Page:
FloWave TT Ltd and the European Marine Energy Centre (EMEC) have agreed to share data collected at EMEC’s wave and tidal test sites in the Orkney Isles.
This data will allow FloWave to replicate at scale the actual sea conditions at Orkney in its £9.5 million onshore test facility, which will be completed in 2013 at the University of Edinburgh.
In-tank simulation of the site-specific conditions found at EMEC will allow developers to quickly and cheaply hone their marine energy ideas and concepts at a smaller scale, before deploying their devices in the sea.
Stuart Brown, Chief Executive of FloWave TT, said: “By bringing the real sea into the lab, developers will be able to test robustness and performance against the exact conditions seen at EMEC, as well as practice deployments. They can also quickly and easily simulate extreme storm events in a calculated and controlled manner. This will allow them to improve their designs before they are deployed, rather than waste valuable time at sea working out the gremlins.”
For EMEC, the new agreement means that developers will have more refined devices to bring to site, allowing its berths to be used more efficiently.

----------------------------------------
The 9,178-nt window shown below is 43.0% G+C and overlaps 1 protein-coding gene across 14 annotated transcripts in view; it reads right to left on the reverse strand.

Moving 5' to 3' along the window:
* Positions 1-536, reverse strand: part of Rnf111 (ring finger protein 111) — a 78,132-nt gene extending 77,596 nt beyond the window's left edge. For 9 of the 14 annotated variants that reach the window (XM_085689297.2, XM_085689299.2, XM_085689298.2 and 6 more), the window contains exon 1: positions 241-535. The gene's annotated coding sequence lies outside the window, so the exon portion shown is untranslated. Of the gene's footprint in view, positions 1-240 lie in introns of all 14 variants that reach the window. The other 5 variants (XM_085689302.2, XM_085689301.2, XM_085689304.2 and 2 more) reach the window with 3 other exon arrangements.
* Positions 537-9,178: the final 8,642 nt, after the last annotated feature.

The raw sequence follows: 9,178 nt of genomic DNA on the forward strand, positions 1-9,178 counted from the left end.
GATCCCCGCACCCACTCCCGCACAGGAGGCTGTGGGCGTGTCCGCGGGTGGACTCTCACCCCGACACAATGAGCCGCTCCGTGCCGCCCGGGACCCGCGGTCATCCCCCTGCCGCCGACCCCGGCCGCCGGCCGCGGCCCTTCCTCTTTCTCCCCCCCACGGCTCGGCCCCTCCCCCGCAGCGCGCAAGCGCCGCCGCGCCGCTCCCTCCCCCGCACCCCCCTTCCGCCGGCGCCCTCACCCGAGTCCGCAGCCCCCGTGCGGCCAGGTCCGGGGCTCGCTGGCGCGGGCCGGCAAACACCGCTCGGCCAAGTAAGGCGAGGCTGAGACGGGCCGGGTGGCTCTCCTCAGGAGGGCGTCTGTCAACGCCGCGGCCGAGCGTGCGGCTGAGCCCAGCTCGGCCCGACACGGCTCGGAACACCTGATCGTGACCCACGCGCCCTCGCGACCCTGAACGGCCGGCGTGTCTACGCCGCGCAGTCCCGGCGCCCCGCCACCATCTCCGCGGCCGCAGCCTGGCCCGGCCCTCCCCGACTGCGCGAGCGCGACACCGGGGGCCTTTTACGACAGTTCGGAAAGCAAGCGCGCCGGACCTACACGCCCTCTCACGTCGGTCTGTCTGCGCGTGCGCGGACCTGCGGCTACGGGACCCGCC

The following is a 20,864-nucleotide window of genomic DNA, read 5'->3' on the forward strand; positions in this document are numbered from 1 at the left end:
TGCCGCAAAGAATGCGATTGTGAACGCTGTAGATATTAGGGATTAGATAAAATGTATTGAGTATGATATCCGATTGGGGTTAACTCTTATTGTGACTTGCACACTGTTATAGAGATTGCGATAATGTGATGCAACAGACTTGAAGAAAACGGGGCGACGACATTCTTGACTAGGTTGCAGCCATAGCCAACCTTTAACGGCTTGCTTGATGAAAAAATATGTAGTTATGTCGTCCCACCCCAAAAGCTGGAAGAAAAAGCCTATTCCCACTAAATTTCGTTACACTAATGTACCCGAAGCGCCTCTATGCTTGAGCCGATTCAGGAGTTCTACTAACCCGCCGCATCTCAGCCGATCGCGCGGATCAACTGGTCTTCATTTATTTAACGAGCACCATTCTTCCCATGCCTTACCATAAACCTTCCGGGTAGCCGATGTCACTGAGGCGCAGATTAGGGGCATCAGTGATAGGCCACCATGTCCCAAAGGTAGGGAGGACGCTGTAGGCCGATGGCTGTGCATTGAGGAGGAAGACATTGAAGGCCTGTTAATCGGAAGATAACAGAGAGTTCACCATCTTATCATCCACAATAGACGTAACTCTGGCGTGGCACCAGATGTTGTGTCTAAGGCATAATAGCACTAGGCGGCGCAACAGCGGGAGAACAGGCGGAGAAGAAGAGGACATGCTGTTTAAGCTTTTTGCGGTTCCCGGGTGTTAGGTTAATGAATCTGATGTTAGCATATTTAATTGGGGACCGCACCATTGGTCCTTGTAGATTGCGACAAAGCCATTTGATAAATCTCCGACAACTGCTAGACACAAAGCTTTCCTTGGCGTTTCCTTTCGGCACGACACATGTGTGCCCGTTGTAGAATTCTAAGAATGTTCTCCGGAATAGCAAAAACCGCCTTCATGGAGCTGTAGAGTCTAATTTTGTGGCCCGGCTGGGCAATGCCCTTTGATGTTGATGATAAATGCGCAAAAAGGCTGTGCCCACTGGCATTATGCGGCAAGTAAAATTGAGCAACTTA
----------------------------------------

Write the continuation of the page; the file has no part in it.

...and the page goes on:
Neil Kermode, Managing Director of EMEC, said: “At times I’ve wished I could turn off the tides and waves at the full-scale sites and reset things, and this is exactly what developers will be able to do at FloWave, making device development much quicker and easier. This is exactly the sort of facility the UK needs and we are delighted to be playing our part.”
The collaboration will see EMEC sharing ten years of data collected from buoys and other instrumentation deployed at the Orkney wave and tidal test sites. The FloWave team will then work with EMEC engineers and scientists to turn this recorded data into an instruction set, allowing those conditions to be replicated in the test tank.
Terry Hogg, Head of Scottish Enterprise’s Scottish Energy Laboratory, said: “In all ways, this collaboration is a win-win for developers, test facilities and the industry as a whole. It supports and extends our own work in building a recognisable pathway to commercialisation of marine renewable energy devices in the UK, and here in Scotland in particular.”